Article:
April 07, 2010

Power and Propaganda

“The 20th century has been characterized by three developments of great political importance: the growth of democracy, the growth of corporate power, and the growth of corporate propaganda as a means of protecting corporate power against democracy.”

- Noam Chomsky

The word ‘propaganda’ originally referred to the propagation of plants and animals. It took on new meaning in the 17th century when the Papacy established the Congregatio de Propaganda Fide (Congregation for Propagating the Faith), to systematically spread Catholic doctrine throughout the world to win new converts and stem the rising tide of Protestantism. http://www.newadvent.org/cathen/12456a.htm

The modern political sense of the term ‘propaganda’ dates from World War I when propaganda techniques were discovered as a powerful weapon for shaping public opinion and behaviour. During WW1 the governments of Great Britain, France, Russia, Italy, the United States, Germany, and Austria-Hungary employed writers, artists, and filmmakers to craft political messages aimed at mobilizing their populations for war, weakening the enemy’s morale and will to fight, and at winning over audiences in neutral countries. In the USA, the Creel Committee, which included Edward Bernays (nephew of Sigmund Freud), devised a pro-war propaganda campaign which produced an intense anti-German hysteria within six months. http://web.utk.edu/~glenn/CreelCommittee.html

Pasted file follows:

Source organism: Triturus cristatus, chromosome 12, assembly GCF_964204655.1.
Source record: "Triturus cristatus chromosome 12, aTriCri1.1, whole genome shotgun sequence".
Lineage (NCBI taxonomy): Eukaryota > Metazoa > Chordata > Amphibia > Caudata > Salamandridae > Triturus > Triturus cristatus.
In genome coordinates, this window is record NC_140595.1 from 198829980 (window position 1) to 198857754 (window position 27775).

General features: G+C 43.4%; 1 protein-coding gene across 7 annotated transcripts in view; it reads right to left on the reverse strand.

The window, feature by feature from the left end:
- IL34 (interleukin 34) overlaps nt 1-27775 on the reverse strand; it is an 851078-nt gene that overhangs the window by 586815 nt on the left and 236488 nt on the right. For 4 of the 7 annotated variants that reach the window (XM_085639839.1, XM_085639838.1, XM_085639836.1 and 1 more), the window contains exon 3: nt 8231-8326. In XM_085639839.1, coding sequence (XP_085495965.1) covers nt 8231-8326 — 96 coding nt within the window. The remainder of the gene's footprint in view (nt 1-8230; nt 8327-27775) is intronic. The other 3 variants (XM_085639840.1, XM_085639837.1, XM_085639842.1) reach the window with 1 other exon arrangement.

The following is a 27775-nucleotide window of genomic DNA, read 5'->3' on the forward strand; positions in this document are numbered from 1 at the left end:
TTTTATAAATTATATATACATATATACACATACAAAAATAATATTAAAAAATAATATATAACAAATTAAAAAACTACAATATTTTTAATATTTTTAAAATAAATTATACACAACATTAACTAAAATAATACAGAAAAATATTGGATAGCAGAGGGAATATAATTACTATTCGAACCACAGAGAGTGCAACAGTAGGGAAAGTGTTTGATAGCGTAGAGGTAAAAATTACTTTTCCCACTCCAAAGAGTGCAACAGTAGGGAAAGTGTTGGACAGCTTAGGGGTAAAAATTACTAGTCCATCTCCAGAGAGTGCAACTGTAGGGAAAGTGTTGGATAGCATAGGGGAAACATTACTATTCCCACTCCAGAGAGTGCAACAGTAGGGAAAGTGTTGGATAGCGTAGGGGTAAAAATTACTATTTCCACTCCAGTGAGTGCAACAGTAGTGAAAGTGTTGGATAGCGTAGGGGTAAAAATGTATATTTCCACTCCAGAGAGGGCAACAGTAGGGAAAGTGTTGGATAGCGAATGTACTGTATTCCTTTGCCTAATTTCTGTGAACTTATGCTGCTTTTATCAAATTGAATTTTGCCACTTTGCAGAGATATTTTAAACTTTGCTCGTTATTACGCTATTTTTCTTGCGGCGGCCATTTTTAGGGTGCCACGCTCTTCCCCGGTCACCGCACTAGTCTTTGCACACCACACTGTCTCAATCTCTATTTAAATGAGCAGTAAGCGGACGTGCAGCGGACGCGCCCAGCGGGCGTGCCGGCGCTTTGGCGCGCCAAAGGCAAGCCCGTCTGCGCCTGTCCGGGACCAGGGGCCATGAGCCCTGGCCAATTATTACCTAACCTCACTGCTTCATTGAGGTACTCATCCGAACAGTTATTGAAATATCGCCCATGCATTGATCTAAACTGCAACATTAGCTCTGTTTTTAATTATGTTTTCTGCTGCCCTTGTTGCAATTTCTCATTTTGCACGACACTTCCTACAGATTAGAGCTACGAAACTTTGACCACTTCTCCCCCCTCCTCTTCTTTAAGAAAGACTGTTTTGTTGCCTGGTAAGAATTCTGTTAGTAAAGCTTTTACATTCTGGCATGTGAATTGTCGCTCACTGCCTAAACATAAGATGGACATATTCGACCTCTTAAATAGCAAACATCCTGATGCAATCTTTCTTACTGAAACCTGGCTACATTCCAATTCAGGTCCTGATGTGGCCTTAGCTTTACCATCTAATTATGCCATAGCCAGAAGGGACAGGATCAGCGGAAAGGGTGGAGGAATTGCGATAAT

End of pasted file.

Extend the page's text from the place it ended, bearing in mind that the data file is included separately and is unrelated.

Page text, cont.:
Propaganda also became the subject of serious discussion and intellectual study in Germany. Adolf Hitler, leader of an obscure right-wing extremist party in Bavaria, wrote, "Propaganda is a truly terrible weapon in the hands of an expert." The Nazis subsequently eliminated the "marketplace of ideas" through terror and media manipulation and mobilized propaganda as a weapon to unite the German people around a leader and to facilitate aggression, mass murder, and genocide.

Modern propaganda draws upon techniques and strategies used in advertising, public relations, communications, and mass psychology. It simplifies complicated issues or ideology for popular consumption, is usually biased, and is geared to achieving a particular end. Propaganda generally employs symbols, whether in written, musical, or visual forms, and plays upon complex human emotions. It is employed by governments and private organizations to promote causes and institutions and scorn their opponents. It is deployed to obtain your vote.

Chomsky’s theory (1988) postulates three main classes of "filters" that determine the type of news that is presented in news media: Ownership of the medium, the medium's funding, and sourcing of the news. After the disintegration of the Soviet Union, Chomsky stated that the new filter replacing communism would be terrorism and Islam. http://en.wikipedia.org/wiki/Manufacturing_Consent:_The_Political_Economy_of_the_Mass_Media